Your Cart is Empty

  • Seed Trays
  • Boost Harvests with Companion Planting: Top Garden Pairings

    June 30, 2024 10 min read 0 Comments

    A gothic greenhouse with the door slightly open and raised bed gardens filled with muched plantings of lettuce, flowers, herbs planted as companions.

    How to Start Companion Planting

    There are no hard and fast rules to companion planting. What you plant together and how close you plant them will depend on your garden or farm space constraints, the main pests you want to deter, and your ultimate goals. Google “companion planting charts,” and the results will likely overwhelm you. Recommendations are meant to be a general guide on how to get started and how to gauge the results. 

    The Basics of Companion Planting

    Companion planting is a popular gardening and farming method of combining crops that get along well and whose existence may improve the other’s growth and flavor and offer symbiotic benefits. It’s believed to have stemmed from “The Three Sisters” intercropping of corn, beans, and squash perfected by Indigenous people in the Americas over thousands of years. 

    Planting these three crops together brilliantly utilizes the space; they nourish each other by providing nitrogen, support, shade, and protection while suppressing weeds and retaining healthy moisture levels. While growing together, they increase yields and quality while sharing the same space. These crops serve as mainstays in a well-balanced Native American diet. 

    If you want to learn more about the fascinating history and current practices surrounding three sisters planting, this resource from the USDA is well-researched

    When choosing companion plants, select crops with similar soil, fertilizer, and sunlight requirements to plant together and ensure spacing can withstand the mature size of each one. Work with nature instead of against it to yield the best results. 

    a Raised bed with dahilas, lettuce and cherry tomatoes companion planted for more production in a gothic greenhouse.

    Choosing the Right Plant Pairings for Your Garden

    Extensive research has been done to prove that companion planting is effective. Before you throw crops together, do your research because planting certain crops together may have adverse results or attract pests. For example, as mentioned in this Companion Planting Guide from the Franklin Park Conservatory, beans and alliums should be kept well apart. When planted together, these two will decrease each other’s production. You may plant certain plants nearby for aesthetics alone, and that’s ok! As long as the two aren’t poor companions.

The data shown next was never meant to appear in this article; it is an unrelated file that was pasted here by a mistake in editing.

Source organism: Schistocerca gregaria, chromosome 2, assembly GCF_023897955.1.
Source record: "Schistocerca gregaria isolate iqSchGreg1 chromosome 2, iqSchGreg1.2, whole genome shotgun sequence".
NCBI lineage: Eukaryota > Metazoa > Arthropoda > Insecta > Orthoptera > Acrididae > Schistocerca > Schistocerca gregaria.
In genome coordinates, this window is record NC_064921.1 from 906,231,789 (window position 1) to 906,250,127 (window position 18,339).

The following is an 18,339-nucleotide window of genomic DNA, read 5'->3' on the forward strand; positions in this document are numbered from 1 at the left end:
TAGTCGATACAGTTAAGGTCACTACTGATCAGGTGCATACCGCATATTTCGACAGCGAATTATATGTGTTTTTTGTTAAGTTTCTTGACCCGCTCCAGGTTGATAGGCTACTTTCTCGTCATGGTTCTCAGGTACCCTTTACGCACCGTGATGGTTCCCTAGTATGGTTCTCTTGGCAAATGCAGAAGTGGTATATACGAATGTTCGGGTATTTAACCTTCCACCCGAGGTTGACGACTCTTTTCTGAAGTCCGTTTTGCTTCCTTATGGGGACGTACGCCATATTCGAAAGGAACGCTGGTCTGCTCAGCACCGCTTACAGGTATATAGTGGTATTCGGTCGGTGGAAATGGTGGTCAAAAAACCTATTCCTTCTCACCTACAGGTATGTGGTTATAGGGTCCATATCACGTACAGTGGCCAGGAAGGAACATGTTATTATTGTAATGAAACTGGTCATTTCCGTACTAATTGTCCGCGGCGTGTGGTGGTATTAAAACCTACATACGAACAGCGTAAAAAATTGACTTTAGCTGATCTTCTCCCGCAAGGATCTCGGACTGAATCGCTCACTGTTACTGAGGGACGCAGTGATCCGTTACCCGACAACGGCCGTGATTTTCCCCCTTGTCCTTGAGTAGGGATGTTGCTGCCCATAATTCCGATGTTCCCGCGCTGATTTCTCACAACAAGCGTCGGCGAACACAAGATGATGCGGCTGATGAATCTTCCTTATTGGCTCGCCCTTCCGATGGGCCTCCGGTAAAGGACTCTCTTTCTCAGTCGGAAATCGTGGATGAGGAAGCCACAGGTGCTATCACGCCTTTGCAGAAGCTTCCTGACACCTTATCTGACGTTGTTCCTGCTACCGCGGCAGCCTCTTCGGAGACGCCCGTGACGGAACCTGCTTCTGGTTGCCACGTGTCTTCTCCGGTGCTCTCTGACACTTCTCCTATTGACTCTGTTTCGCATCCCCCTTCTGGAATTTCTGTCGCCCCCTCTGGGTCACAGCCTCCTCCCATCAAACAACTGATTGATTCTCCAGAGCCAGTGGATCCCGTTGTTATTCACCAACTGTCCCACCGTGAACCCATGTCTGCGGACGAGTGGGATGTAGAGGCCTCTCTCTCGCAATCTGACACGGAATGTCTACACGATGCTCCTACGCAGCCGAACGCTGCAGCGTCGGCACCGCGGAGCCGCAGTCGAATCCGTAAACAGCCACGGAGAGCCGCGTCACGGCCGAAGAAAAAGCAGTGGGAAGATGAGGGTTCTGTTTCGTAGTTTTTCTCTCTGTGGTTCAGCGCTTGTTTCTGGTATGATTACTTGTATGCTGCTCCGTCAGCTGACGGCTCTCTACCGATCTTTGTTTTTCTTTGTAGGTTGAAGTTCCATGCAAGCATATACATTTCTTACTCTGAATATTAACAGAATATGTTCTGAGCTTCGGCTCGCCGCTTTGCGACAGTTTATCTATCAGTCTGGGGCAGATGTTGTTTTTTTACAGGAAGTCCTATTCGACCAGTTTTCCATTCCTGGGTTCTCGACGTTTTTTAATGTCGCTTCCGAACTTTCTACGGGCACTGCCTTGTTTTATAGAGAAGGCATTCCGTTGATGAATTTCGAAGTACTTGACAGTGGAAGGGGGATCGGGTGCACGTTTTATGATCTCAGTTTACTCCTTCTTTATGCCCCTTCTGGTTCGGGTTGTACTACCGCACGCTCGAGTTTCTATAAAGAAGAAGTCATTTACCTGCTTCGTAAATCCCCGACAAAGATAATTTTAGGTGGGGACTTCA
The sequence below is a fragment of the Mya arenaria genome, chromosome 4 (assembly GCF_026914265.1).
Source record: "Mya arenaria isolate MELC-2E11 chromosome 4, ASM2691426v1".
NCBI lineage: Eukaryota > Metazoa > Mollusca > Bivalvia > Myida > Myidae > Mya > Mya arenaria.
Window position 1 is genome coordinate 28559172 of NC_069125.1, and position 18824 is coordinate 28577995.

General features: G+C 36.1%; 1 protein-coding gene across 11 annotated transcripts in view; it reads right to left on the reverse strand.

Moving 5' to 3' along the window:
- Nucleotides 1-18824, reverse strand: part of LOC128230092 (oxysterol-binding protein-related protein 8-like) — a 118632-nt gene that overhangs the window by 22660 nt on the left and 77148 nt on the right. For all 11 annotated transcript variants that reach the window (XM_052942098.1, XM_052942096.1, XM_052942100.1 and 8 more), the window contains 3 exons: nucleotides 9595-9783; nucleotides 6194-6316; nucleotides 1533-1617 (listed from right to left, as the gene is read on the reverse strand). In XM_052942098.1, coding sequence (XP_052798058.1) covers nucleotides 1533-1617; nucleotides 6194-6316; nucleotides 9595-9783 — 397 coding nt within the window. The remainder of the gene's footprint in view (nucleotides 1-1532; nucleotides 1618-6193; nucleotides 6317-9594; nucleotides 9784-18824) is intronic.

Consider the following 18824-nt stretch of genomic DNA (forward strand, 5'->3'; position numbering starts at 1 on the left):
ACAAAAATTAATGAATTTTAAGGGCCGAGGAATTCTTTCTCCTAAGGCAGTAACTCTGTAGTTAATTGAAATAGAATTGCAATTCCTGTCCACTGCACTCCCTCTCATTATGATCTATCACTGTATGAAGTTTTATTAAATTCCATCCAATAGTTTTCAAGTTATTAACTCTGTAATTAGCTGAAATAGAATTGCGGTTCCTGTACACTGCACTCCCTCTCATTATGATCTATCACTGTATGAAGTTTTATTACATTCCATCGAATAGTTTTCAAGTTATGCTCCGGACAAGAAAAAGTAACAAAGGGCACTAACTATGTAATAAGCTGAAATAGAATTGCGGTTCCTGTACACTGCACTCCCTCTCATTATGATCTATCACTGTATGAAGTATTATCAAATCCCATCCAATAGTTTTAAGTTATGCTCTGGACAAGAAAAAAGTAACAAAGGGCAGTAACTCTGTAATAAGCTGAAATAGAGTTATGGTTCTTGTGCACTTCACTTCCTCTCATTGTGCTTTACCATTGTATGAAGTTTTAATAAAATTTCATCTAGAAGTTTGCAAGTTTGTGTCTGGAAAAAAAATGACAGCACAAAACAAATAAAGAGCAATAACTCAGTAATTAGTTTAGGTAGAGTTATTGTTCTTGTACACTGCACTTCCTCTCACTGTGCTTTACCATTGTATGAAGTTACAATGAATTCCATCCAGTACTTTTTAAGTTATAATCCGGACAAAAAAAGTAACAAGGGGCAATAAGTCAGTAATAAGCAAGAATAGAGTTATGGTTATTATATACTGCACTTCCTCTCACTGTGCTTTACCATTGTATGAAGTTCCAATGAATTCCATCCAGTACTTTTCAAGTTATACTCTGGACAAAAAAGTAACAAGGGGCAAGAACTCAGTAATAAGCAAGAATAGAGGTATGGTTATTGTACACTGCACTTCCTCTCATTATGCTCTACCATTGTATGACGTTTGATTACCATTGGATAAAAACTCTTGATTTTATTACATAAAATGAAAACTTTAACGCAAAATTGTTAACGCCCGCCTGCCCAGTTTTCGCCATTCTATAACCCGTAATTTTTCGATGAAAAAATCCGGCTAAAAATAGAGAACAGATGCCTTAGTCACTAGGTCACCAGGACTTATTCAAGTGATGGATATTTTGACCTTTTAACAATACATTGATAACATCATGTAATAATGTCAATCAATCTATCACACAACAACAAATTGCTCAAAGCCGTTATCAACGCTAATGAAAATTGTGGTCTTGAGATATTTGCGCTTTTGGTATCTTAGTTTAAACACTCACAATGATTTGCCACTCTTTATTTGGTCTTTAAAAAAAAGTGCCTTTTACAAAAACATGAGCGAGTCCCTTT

Don’t be afraid to experiment because sometimes companion plants are accidentally discovered. Not all suggested pairings may work in your setup or growing region, so trying what will work for you is best. Keep track of spacing, varieties, and results to reference in future years. 

    Healthy spinach and greens planted with leeks in a raised bed garden.

    Maximizing Yield and Quality

    Finding suitable companions will increase productivity and may improve flavor and nutritional value. 

    Good Companions for High Productivity

    In the early season, when space is limited due to weather constraints, plant green onions and herbs with head lettuce or greens to take advantage of the space between new transplants. The herbs won’t take much from the soil, and their strong scents may help deter pests and hungry critters. 

    Plant a beneficial habitat, or refugia as they’re sometimes called, to attract beneficial insects to your garden or farm. Tunnel growers should take note of this trend, especially if insect netting is used to exclude pests from cash crops growing inside until pollination is needed. Interplant herbs like basil, parsley, cilantro, and chives or flowers like cosmos, marigolds, and borage alongside tomatoes to attract pollinators like native bees, butterflies, and hummingbirds quickly once it is time to remove the netting. Below are just a few benefits of planting each. 


    • Can deter thrips, whiteflies, flies, and mosquitoes
    • Benefits from the shade tomato leaves offer
    • Shade helps retain moisture that basil appreciates 


    • Attracts ladybugs
    • May boost tomato growth 

    Cilantro (left to flower)

    • Flowers attract parasitic wasps and hoverflies which lay their eggs on tomato hornworms
    • The scent may deter pests


    • Scent repels critters like rabbits, aphids, and mites. 


    • Cut flower
    • Attract hoverflies that eat aphids 
    • Attract pollinators 


    • Repel root-knot nematodes
    • Deters slugs and snails


    • Attracts all the pollinators
    • Repels tomato hornworms 


    Another lesser-discussed benefit of companion planting is using them as an indicator of disease that may be on the horizon. Crops like basil will contract powdery mildew before tomatoes. Joe Masabni, Ph.D., a Texas A&M AgriLife Extension Service vegetable specialist, indicates in this article that you may preemptively treat your tomatoes before they contract the disease after noticing it on the basil. 

    This may go without saying, but yields, plant growth, and health will improve if pest pressure decreases and pollination increases. Healthy plants are more abundant, which translates into more revenue. 

    If you’re ready to take your tomato production to the next level, plant some known tomato companions and note the results. Just remember that the timing of each planting is important to reap maximum benefits. 

    Onions and ranunculus interplanted in a raised bed.

    Improving Taste and Nutritional Value

    Scientific studies are yet to explicitly prove that growing specific crops side-by-side improves the flavor and nutritional value. However, an analysis of the allelopathic properties provided by basil when grown with tomatoes showed that companionship was an effective alternative to fertilizing the tomatoes. The Chesapeake Bay Governor’s School student study results showed that germination rates, root mass, and yields of the tomatoes increased